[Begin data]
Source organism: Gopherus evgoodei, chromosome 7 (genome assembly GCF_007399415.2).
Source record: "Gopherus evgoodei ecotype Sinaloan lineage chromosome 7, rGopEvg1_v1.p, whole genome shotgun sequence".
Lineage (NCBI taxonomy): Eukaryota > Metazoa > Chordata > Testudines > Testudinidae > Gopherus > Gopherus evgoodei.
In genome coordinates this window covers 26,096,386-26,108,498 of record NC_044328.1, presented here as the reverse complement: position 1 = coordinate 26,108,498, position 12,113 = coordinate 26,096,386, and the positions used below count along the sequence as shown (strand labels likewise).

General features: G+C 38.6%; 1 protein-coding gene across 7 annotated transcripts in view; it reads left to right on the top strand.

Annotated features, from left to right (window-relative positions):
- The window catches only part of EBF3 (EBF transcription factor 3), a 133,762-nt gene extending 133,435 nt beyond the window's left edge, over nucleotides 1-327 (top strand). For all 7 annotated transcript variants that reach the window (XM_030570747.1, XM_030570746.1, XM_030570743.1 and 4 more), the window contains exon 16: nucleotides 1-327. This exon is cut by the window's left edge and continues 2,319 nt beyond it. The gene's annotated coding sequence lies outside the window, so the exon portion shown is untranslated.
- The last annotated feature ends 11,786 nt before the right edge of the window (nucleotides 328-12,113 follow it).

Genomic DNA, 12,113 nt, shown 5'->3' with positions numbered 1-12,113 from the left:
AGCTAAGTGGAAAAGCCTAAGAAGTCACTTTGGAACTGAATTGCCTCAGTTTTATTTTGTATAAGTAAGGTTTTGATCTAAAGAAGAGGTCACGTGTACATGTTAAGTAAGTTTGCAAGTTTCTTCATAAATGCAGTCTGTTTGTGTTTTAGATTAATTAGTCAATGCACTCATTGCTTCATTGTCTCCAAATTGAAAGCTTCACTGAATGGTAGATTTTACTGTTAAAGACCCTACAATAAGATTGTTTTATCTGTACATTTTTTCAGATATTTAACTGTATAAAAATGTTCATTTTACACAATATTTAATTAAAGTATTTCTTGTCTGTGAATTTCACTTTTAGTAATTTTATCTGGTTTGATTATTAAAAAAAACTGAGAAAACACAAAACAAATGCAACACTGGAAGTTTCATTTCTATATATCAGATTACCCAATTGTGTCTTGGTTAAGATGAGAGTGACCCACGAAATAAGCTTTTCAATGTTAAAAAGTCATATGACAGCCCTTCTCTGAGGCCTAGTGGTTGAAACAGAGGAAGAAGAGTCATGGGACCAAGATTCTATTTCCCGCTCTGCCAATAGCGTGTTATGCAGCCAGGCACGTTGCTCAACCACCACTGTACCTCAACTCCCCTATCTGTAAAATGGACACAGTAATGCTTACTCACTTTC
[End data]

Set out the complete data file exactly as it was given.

Source organism: Gopherus evgoodei, chromosome 7 (genome assembly GCF_007399415.2).
Source record: "Gopherus evgoodei ecotype Sinaloan lineage chromosome 7, rGopEvg1_v1.p, whole genome shotgun sequence".
Lineage (NCBI taxonomy): Eukaryota > Metazoa > Chordata > Testudines > Testudinidae > Gopherus > Gopherus evgoodei.
In genome coordinates this window covers 26,096,386-26,108,498 of record NC_044328.1, presented here as the reverse complement: position 1 = coordinate 26,108,498, position 12,113 = coordinate 26,096,386, and the positions used below count along the sequence as shown (strand labels likewise).

General features: G+C 38.6%; 1 protein-coding gene across 7 annotated transcripts in view; it reads left to right on the top strand.

Annotated features, from left to right (window-relative positions):
- The window catches only part of EBF3 (EBF transcription factor 3), a 133,762-nt gene extending 133,435 nt beyond the window's left edge, over nucleotides 1-327 (top strand). For all 7 annotated transcript variants that reach the window (XM_030570747.1, XM_030570746.1, XM_030570743.1 and 4 more), the window contains exon 16: nucleotides 1-327. This exon is cut by the window's left edge and continues 2,319 nt beyond it. The gene's annotated coding sequence lies outside the window, so the exon portion shown is untranslated.
- The last annotated feature ends 11,786 nt before the right edge of the window (nucleotides 328-12,113 follow it).

Genomic DNA, 12,113 nt, shown 5'->3' with positions numbered 1-12,113 from the left:
AGCTAAGTGGAAAAGCCTAAGAAGTCACTTTGGAACTGAATTGCCTCAGTTTTATTTTGTATAAGTAAGGTTTTGATCTAAAGAAGAGGTCACGTGTACATGTTAAGTAAGTTTGCAAGTTTCTTCATAAATGCAGTCTGTTTGTGTTTTAGATTAATTAGTCAATGCACTCATTGCTTCATTGTCTCCAAATTGAAAGCTTCACTGAATGGTAGATTTTACTGTTAAAGACCCTACAATAAGATTGTTTTATCTGTACATTTTTTCAGATATTTAACTGTATAAAAATGTTCATTTTACACAATATTTAATTAAAGTATTTCTTGTCTGTGAATTTCACTTTTAGTAATTTTATCTGGTTTGATTATTAAAAAAAACTGAGAAAACACAAAACAAATGCAACACTGGAAGTTTCATTTCTATATATCAGATTACCCAATTGTGTCTTGGTTAAGATGAGAGTGACCCACGAAATAAGCTTTTCAATGTTAAAAAGTCATATGACAGCCCTTCTCTGAGGCCTAGTGGTTGAAACAGAGGAAGAAGAGTCATGGGACCAAGATTCTATTTCCCGCTCTGCCAATAGCGTGTTATGCAGCCAGGCACGTTGCTCAACCACCACTGTACCTCAACTCCCCTATCTGTAAAATGGACACAGTAATGCTTACTCACTTTC